Separation of powers?

House Speaker John Boehner huffed and puffed after President Obama used his constitutional power to make recess appointments yesterday to finally get someone at the head of the Consumer Financial Protection Bureau, appointing Richard Cordray. “It’s clear the president would rather trample our system of separation of powers than work with Republicans to move the country forward,” Boehner said.

Separation of powers, huh?

Who’s been trampling on those lately? Certainly not the president. The power to make recess appointments is clearly spelled out in the Constitution, and it belongs to the president. Some presidents have abused that authority to put unqualified nominees in positions they didn’t belong without going through the Senate confirmation process (for instance, when George W. Bush appointed the insufferable John Bolton as ambassador to the UN, a body Bolton didn’t believe should even exist). But in this case, there were no serious concerns about Cordray’s credentials. Instead, Republicans don’t like the idea of the Consumer Financial Protection Bureau, and have been holding the nomination hostage to get changes made to the way the bureau functions.

That bureau was created by an act of Congress passed by both houses and signed by the president. If Republicans don’t like it, they should write and pass a new law to change it. That is how our system once worked. Instead, the Senate has been abusing the filibuster to keep Cordray’s nomination from getting the “up-and-down” vote Republicans not so long ago was the God-given right of every presidential nominee. Then, in a transparent attempt to try to keep Obama from making recess appointments, the Senate resorted to procedural trickery to keep from calling a recess – even though few senators remain in Washington and there is no possibility of actual legislative business being done until senators return from their holiday break.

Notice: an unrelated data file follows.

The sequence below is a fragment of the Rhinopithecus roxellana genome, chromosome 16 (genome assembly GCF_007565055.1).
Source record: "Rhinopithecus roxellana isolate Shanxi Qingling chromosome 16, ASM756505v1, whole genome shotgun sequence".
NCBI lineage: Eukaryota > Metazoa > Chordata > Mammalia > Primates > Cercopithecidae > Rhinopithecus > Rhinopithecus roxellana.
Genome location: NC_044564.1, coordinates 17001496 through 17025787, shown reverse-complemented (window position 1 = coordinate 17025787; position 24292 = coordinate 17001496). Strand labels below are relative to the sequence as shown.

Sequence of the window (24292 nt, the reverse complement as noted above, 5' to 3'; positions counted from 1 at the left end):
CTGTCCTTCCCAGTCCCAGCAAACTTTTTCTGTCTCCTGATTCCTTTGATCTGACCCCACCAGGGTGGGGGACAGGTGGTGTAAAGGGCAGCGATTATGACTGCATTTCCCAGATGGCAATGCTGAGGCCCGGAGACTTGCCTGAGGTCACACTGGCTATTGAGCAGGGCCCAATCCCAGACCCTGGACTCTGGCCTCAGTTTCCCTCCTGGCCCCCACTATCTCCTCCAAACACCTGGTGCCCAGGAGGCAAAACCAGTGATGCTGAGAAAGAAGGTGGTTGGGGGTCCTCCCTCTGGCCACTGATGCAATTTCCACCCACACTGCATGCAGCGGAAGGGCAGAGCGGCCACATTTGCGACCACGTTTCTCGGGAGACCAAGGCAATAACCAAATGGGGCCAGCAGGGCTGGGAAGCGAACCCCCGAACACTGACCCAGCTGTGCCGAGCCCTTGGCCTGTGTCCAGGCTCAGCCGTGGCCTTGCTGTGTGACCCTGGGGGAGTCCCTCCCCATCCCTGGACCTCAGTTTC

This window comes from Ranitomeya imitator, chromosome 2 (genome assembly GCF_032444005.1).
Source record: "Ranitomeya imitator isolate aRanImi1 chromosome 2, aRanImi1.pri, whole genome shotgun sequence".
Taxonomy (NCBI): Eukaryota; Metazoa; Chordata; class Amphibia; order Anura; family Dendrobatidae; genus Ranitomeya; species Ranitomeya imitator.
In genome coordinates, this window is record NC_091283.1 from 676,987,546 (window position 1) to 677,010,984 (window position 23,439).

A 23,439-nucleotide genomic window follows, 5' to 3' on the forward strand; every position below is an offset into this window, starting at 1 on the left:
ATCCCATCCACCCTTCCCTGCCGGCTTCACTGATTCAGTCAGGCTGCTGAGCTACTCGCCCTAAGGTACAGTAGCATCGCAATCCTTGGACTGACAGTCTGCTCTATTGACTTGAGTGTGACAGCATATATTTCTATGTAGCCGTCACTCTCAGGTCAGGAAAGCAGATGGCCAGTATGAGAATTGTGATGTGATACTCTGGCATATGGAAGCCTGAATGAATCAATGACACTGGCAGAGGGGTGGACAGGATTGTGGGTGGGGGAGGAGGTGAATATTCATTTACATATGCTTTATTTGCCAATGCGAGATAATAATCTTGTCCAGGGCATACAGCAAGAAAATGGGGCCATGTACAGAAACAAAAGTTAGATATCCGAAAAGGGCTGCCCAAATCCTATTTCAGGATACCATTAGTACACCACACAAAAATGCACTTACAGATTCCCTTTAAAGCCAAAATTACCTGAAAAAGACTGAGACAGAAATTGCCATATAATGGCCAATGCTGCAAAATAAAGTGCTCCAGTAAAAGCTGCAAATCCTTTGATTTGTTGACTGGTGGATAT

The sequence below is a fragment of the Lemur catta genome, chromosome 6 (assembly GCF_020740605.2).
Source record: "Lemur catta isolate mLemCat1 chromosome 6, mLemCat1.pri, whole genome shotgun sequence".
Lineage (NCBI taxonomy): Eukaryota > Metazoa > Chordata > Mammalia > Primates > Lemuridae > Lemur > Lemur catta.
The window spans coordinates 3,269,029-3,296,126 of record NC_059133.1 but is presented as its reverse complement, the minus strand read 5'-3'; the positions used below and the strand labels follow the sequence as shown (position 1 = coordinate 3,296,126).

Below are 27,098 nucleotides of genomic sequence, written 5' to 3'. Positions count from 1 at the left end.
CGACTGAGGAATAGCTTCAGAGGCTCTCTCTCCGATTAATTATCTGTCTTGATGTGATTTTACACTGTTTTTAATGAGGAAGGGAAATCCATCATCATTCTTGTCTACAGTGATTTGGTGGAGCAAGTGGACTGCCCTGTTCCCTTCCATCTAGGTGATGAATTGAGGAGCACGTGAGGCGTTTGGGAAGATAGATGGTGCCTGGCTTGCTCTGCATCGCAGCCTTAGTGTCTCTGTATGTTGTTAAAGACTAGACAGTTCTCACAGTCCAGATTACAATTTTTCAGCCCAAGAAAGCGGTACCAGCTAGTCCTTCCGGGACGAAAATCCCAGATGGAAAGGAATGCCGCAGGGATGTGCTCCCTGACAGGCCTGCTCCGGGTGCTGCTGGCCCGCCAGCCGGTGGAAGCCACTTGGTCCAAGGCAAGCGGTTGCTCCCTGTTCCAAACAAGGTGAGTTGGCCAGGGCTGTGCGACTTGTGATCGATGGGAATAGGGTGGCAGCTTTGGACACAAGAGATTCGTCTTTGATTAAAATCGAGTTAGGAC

In other words, Republican senators were resorting to technical tricks to keep a presidential nominee from confirmation to fulfill duties spelled out in legislation passed by Congress and signed by President Obama. Someone is trampling the system of separation of powers, but it isn’t Obama.

Obama also made several recess appointments to the National Labor Relations Board. Again, these nominees were not being held up because of any concern over qualifications. It’s just that Republicans prefer it when the NLRB can’t do its job protecting workers. With the upcoming expiration of one member of the NLRB would have brought the board to two members – an insufficient number to make legally binding decisions. As Ezra Klein pointed out this morning, in both cases, Obama acted to allow key institutions to function.

Republicans don’t want government to work, and they’re doing everything they can to make it dysfunctional. Obama is doing what he can to counter that. More power to him.

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